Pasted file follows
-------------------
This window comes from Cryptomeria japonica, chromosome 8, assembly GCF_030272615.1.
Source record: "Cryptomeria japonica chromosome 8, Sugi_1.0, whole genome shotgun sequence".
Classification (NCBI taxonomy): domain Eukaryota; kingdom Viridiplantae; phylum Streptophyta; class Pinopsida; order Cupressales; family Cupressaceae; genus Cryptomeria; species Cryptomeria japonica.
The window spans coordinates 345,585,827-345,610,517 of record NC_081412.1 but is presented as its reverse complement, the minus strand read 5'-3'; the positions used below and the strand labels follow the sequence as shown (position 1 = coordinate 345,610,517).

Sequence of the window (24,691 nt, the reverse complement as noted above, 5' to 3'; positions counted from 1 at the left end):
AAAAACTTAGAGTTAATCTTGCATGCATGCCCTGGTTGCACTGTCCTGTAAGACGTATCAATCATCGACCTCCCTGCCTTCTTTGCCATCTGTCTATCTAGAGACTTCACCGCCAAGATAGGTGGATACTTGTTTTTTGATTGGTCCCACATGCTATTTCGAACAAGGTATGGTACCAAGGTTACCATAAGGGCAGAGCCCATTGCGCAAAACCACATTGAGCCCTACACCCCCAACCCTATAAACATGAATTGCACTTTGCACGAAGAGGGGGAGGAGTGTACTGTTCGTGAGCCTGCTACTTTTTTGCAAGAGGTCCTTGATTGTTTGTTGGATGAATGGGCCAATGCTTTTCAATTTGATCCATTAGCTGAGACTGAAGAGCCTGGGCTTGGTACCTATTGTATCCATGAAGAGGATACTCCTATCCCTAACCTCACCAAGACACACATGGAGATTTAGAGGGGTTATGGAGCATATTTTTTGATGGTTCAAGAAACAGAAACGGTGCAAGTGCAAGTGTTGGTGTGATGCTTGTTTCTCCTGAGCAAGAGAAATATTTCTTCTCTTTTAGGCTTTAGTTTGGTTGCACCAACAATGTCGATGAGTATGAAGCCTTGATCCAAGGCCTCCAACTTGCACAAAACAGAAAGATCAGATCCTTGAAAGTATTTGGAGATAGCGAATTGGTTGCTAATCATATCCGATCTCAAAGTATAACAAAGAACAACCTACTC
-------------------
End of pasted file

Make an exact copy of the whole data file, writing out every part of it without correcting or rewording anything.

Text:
This window comes from Cryptomeria japonica, chromosome 8, assembly GCF_030272615.1.
Source record: "Cryptomeria japonica chromosome 8, Sugi_1.0, whole genome shotgun sequence".
Classification (NCBI taxonomy): domain Eukaryota; kingdom Viridiplantae; phylum Streptophyta; class Pinopsida; order Cupressales; family Cupressaceae; genus Cryptomeria; species Cryptomeria japonica.
The window spans coordinates 345,585,827-345,610,517 of record NC_081412.1 but is presented as its reverse complement, the minus strand read 5'-3'; the positions used below and the strand labels follow the sequence as shown (position 1 = coordinate 345,610,517).

Sequence of the window (24,691 nt, the reverse complement as noted above, 5' to 3'; positions counted from 1 at the left end):
AAAAACTTAGAGTTAATCTTGCATGCATGCCCTGGTTGCACTGTCCTGTAAGACGTATCAATCATCGACCTCCCTGCCTTCTTTGCCATCTGTCTATCTAGAGACTTCACCGCCAAGATAGGTGGATACTTGTTTTTTGATTGGTCCCACATGCTATTTCGAACAAGGTATGGTACCAAGGTTACCATAAGGGCAGAGCCCATTGCGCAAAACCACATTGAGCCCTACACCCCCAACCCTATAAACATGAATTGCACTTTGCACGAAGAGGGGGAGGAGTGTACTGTTCGTGAGCCTGCTACTTTTTTGCAAGAGGTCCTTGATTGTTTGTTGGATGAATGGGCCAATGCTTTTCAATTTGATCCATTAGCTGAGACTGAAGAGCCTGGGCTTGGTACCTATTGTATCCATGAAGAGGATACTCCTATCCCTAACCTCACCAAGACACACATGGAGATTTAGAGGGGTTATGGAGCATATTTTTTGATGGTTCAAGAAACAGAAACGGTGCAAGTGCAAGTGTTGGTGTGATGCTTGTTTCTCCTGAGCAAGAGAAATATTTCTTCTCTTTTAGGCTTTAGTTTGGTTGCACCAACAATGTCGATGAGTATGAAGCCTTGATCCAAGGCCTCCAACTTGCACAAAACAGAAAGATCAGATCCTTGAAAGTATTTGGAGATAGCGAATTGGTTGCTAATCATATCCGATCTCAAAGTATAACAAAGAACAACCTACTC